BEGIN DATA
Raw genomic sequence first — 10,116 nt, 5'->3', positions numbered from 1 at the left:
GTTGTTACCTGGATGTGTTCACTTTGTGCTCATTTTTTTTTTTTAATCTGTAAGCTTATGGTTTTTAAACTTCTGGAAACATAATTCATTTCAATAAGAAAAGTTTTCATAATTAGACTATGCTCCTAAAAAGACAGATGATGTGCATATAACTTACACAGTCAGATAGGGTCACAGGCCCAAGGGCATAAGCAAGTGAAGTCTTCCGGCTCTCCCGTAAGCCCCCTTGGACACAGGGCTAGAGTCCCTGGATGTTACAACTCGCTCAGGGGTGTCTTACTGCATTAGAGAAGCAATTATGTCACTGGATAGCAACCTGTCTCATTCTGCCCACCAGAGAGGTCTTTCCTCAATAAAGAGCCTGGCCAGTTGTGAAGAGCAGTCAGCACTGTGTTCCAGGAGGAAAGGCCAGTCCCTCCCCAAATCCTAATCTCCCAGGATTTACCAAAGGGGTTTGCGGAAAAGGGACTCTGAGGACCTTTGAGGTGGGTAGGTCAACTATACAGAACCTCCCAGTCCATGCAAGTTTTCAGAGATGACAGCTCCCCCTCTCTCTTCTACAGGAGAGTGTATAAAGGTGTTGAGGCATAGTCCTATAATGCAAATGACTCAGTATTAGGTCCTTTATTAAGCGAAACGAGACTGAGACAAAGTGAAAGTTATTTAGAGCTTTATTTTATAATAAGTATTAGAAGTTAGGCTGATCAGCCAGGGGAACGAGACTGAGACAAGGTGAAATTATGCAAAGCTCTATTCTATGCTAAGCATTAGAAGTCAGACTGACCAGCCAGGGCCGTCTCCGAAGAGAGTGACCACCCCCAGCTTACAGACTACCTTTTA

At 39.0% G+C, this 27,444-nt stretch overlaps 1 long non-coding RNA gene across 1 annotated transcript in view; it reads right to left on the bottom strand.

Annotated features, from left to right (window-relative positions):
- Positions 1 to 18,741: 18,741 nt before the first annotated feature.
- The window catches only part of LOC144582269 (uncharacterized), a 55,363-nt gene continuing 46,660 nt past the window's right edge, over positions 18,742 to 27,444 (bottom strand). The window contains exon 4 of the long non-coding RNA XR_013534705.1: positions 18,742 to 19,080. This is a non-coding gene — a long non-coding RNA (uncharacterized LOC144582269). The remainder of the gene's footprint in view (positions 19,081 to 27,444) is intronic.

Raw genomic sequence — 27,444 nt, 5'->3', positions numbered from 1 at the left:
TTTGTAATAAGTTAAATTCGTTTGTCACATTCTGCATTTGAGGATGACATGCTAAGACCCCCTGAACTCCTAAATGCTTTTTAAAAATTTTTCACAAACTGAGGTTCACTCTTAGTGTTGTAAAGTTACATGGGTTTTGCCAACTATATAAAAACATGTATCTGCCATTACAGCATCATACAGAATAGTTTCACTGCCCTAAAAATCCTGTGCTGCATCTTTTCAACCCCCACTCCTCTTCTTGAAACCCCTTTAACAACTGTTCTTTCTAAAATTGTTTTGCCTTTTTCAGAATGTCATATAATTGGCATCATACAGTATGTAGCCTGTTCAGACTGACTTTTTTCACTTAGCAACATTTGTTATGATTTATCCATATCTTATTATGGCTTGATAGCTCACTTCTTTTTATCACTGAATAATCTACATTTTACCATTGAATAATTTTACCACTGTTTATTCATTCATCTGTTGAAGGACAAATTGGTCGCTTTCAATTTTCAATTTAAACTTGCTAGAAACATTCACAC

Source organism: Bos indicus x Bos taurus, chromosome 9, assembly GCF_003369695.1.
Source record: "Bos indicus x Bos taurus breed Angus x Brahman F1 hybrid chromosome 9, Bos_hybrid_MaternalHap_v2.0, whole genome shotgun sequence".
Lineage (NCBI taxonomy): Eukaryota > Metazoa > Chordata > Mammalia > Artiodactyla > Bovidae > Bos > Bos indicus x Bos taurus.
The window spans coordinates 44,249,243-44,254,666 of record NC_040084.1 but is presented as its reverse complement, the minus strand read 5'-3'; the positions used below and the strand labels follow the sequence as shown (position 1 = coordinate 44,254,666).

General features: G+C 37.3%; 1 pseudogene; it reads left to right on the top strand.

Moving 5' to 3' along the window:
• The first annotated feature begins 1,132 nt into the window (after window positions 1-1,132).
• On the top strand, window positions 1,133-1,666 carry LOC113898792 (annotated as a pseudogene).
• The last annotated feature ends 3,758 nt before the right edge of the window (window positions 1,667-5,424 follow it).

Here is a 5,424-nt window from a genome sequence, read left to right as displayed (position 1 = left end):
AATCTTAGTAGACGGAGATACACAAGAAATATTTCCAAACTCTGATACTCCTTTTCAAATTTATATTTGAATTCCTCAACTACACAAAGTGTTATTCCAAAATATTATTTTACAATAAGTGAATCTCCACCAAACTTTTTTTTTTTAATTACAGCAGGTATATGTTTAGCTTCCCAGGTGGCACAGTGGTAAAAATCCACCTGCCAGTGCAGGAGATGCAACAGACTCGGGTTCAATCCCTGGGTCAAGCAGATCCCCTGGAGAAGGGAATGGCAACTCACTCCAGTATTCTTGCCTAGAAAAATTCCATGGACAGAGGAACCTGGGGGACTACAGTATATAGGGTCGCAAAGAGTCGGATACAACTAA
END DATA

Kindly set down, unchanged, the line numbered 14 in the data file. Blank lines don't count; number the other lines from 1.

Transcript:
Moving 5' to 3' along the window: